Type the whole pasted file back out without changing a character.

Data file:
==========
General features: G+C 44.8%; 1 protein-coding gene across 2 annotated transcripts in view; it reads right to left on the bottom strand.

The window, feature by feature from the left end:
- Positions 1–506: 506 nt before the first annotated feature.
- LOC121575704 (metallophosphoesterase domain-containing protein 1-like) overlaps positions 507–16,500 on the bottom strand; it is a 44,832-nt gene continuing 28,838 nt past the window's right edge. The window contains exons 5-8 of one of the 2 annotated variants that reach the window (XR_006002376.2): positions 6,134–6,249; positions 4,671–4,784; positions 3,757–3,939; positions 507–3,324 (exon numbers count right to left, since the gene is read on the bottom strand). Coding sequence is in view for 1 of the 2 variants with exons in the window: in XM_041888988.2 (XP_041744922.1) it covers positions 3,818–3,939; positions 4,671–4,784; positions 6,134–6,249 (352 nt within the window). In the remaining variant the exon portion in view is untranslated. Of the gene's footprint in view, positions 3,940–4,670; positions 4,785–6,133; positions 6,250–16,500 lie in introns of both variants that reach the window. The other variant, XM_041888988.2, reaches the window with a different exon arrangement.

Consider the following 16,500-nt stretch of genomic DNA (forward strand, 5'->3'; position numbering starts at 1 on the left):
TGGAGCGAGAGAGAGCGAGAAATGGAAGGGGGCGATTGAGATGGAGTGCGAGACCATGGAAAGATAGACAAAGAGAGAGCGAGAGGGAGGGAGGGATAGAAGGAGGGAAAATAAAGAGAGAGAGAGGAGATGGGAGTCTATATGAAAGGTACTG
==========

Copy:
General features: G+C 44.8%; 1 protein-coding gene across 2 annotated transcripts in view; it reads right to left on the bottom strand.

The window, feature by feature from the left end:
- Positions 1–506: 506 nt before the first annotated feature.
- LOC121575704 (metallophosphoesterase domain-containing protein 1-like) overlaps positions 507–16,500 on the bottom strand; it is a 44,832-nt gene continuing 28,838 nt past the window's right edge. The window contains exons 5-8 of one of the 2 annotated variants that reach the window (XR_006002376.2): positions 6,134–6,249; positions 4,671–4,784; positions 3,757–3,939; positions 507–3,324 (exon numbers count right to left, since the gene is read on the bottom strand). Coding sequence is in view for 1 of the 2 variants with exons in the window: in XM_041888988.2 (XP_041744922.1) it covers positions 3,818–3,939; positions 4,671–4,784; positions 6,134–6,249 (352 nt within the window). In the remaining variant the exon portion in view is untranslated. Of the gene's footprint in view, positions 3,940–4,670; positions 4,785–6,133; positions 6,250–16,500 lie in introns of both variants that reach the window. The other variant, XM_041888988.2, reaches the window with a different exon arrangement.

Consider the following 16,500-nt stretch of genomic DNA (forward strand, 5'->3'; position numbering starts at 1 on the left):
TGGAGCGAGAGAGAGCGAGAAATGGAAGGGGGCGATTGAGATGGAGTGCGAGACCATGGAAAGATAGACAAAGAGAGAGCGAGAGGGAGGGAGGGATAGAAGGAGGGAAAATAAAGAGAGAGAGAGGAGATGGGAGTCTATATGAAAGGTACTG